The post processing took around three hours, most of which was spent reading articles about how to do X, Y, Z in GIMP, as most tutorials assume you are using Photoshop or other software not (properly) available on Linux. The process of stacking photos is largely automated using this set of scripts, followed by some manual tweaking of colors, sharpness, etc.

                                                                                                        1. 2

                                                                                                          The last time I made an attempt, I bought an app that allowed me to take shots from my tablet. That was a big time-saver.

                                                                                                          I haven’t done the stacking yet. So many cool things to do, so little time, you know?

                                                                                                      2. 1

                                                                                                        What’s your astrophotography setup look like? (I see the postprocess comment to Daniel below, but what kind of camera/scope/etc do you have?)

                                                                                                        I recently got a pretty nice Dobs (big upgrade from my walmart special) and have been thinking about trying some astrophotography (I’m in a short drive to a lot of pretty dark areas from which to shoot). I figure on starting with just a phone mount, if only because the space is so big and so full of rabbit trails to chase I haven’t been able to get a foothold on what I actually need. :D

                                                                                                        1. 1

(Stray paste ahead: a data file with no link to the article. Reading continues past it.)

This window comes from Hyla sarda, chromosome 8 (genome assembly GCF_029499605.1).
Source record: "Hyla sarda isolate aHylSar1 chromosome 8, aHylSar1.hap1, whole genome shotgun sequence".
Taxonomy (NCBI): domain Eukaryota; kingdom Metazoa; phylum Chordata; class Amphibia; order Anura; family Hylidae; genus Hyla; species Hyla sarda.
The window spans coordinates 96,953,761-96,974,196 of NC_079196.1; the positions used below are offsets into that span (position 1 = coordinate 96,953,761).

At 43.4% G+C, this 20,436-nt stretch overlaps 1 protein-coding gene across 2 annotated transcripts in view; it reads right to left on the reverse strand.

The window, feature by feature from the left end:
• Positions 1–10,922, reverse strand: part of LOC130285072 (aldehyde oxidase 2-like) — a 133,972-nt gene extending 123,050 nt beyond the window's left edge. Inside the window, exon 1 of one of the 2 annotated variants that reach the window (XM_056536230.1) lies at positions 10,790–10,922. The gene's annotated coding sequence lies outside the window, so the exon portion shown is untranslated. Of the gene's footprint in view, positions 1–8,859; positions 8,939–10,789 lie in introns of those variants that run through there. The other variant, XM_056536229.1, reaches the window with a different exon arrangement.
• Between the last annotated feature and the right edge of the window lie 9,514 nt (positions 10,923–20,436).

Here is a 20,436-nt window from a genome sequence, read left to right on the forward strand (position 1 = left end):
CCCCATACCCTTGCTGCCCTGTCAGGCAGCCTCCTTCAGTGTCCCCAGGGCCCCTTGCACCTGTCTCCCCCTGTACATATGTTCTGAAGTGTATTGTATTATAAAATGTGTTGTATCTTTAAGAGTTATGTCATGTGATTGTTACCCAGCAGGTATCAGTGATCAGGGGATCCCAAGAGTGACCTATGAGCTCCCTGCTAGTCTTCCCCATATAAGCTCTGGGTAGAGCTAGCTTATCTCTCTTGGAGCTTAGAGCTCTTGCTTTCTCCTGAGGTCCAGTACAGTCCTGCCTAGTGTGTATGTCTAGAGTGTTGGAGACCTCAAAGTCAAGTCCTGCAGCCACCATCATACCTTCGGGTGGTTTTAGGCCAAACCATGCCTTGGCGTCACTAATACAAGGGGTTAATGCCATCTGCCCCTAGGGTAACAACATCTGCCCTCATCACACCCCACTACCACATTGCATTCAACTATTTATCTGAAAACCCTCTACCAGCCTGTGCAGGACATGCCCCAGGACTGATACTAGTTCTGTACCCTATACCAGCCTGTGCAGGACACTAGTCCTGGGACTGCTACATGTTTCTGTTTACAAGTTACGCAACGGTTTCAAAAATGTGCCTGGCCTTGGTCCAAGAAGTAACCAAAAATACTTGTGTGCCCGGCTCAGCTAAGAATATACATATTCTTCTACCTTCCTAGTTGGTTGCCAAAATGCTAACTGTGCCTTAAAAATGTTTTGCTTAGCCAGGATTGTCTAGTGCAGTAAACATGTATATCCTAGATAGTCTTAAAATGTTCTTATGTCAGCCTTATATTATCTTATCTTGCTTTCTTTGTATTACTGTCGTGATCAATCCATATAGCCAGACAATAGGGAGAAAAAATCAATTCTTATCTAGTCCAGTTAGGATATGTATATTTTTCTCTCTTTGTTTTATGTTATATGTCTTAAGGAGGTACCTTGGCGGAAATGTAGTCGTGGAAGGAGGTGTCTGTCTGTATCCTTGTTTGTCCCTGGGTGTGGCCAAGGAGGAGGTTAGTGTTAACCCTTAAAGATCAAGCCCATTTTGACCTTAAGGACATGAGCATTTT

I am using the following setup:

                                                                                                          • Scope: William Optics Zenithstar 61 + WO Field Flat61 field flattener
                                                                                                          • Mount: Star Adventurer Pro
                                                                                                          • Tripod: some 10-ish year old (but still decent) Vanguard tripod, without the pan/tilt head
                                                                                                          • Camera: Nikon D700, unmodified
                                                                                                          • Binoculars: Nikon A211 10x50, mostly used for plotting a course for my telescope as I don’t have a goto mount

                                                                                                          The total kit (including tripod and counterweight) weights around 5 KG, so it’s quite portable. This is important as I do not own a car. The cost (excluding camera and tripod) was around €1200, which for telephotography is quite affordable.

                                                                                                        2. 1

                                                                                                          Nice work! My two telescopes are both dobs (that I built a while back), and I experimented briefly with astrophotography by taking high resolution videos of objects as they moves across the FOV in the scope (since the dob mounts are alt/az and don’t track). It’s OK for planets and other bright objects, but I have never tried capturing something as faint as Andromeda.. I may have to give that a try soon (assuming I remember how to do all that, it was a fairly involved process as you allude to..)

                                                                                                        1. 3

                                                                                                          I typically keep my laptop connected to the wall 24/7. Only my latest laptop have I cared about battery because I’ve become sick of 25 minutes of battery when disconnected.

                                                                                                          The e403sa by Asus is the best laptop I’ve purchased. The price is incredible.

                                                                                                          1. 1

                                                                                                            So you basically have a desktop with terrible ergonomics & a tiny screen?

                                                                                                            1. 1

                                                                                                              They could use an external display + mouse/keyboard. It wasn’t a horrible idea in the past, when laptop sizes were easily smaller than desktops, but now with things like the NUC from intel, etc, you can get a desktop computer that is substantially smaller than any laptop.